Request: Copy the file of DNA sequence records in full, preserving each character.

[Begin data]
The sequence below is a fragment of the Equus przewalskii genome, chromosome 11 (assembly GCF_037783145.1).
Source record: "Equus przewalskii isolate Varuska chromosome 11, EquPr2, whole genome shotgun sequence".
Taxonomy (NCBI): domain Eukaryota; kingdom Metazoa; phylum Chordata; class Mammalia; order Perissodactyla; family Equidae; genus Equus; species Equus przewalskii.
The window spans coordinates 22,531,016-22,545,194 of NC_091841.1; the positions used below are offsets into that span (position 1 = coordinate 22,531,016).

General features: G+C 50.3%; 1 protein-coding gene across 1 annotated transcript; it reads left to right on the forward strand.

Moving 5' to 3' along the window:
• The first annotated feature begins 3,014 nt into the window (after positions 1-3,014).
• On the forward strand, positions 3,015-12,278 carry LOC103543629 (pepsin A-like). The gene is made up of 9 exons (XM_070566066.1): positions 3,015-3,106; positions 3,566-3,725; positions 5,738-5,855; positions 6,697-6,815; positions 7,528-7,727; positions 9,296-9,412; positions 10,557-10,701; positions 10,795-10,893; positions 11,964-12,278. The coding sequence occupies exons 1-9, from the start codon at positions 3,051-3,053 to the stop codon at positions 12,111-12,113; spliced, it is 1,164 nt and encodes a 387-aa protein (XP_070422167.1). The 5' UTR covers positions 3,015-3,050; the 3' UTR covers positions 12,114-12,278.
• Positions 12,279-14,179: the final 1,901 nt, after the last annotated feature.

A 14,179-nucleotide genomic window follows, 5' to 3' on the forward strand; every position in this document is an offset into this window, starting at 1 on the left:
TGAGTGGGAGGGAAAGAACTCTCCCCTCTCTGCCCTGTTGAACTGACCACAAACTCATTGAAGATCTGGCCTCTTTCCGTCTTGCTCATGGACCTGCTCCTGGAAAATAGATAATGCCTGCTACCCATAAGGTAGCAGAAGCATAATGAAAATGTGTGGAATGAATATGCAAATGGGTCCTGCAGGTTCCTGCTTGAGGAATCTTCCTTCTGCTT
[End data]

The sequence below is a fragment of the Equus przewalskii genome, chromosome 11 (assembly GCF_037783145.1).
Source record: "Equus przewalskii isolate Varuska chromosome 11, EquPr2, whole genome shotgun sequence".
Taxonomy (NCBI): domain Eukaryota; kingdom Metazoa; phylum Chordata; class Mammalia; order Perissodactyla; family Equidae; genus Equus; species Equus przewalskii.
The window spans coordinates 22,531,016-22,545,194 of NC_091841.1; the positions used below are offsets into that span (position 1 = coordinate 22,531,016).

General features: G+C 50.3%; 1 protein-coding gene across 1 annotated transcript; it reads left to right on the forward strand.

Moving 5' to 3' along the window:
• The first annotated feature begins 3,014 nt into the window (after positions 1-3,014).
• On the forward strand, positions 3,015-12,278 carry LOC103543629 (pepsin A-like). The gene is made up of 9 exons (XM_070566066.1): positions 3,015-3,106; positions 3,566-3,725; positions 5,738-5,855; positions 6,697-6,815; positions 7,528-7,727; positions 9,296-9,412; positions 10,557-10,701; positions 10,795-10,893; positions 11,964-12,278. The coding sequence occupies exons 1-9, from the start codon at positions 3,051-3,053 to the stop codon at positions 12,111-12,113; spliced, it is 1,164 nt and encodes a 387-aa protein (XP_070422167.1). The 5' UTR covers positions 3,015-3,050; the 3' UTR covers positions 12,114-12,278.
• Positions 12,279-14,179: the final 1,901 nt, after the last annotated feature.

A 14,179-nucleotide genomic window follows, 5' to 3' on the forward strand; every position in this document is an offset into this window, starting at 1 on the left:
TGAGTGGGAGGGAAAGAACTCTCCCCTCTCTGCCCTGTTGAACTGACCACAAACTCATTGAAGATCTGGCCTCTTTCCGTCTTGCTCATGGACCTGCTCCTGGAAAATAGATAATGCCTGCTACCCATAAGGTAGCAGAAGCATAATGAAAATGTGTGGAATGAATATGCAAATGGGTCCTGCAGGTTCCTGCTTGAGGAATCTTCCTTCTGCTT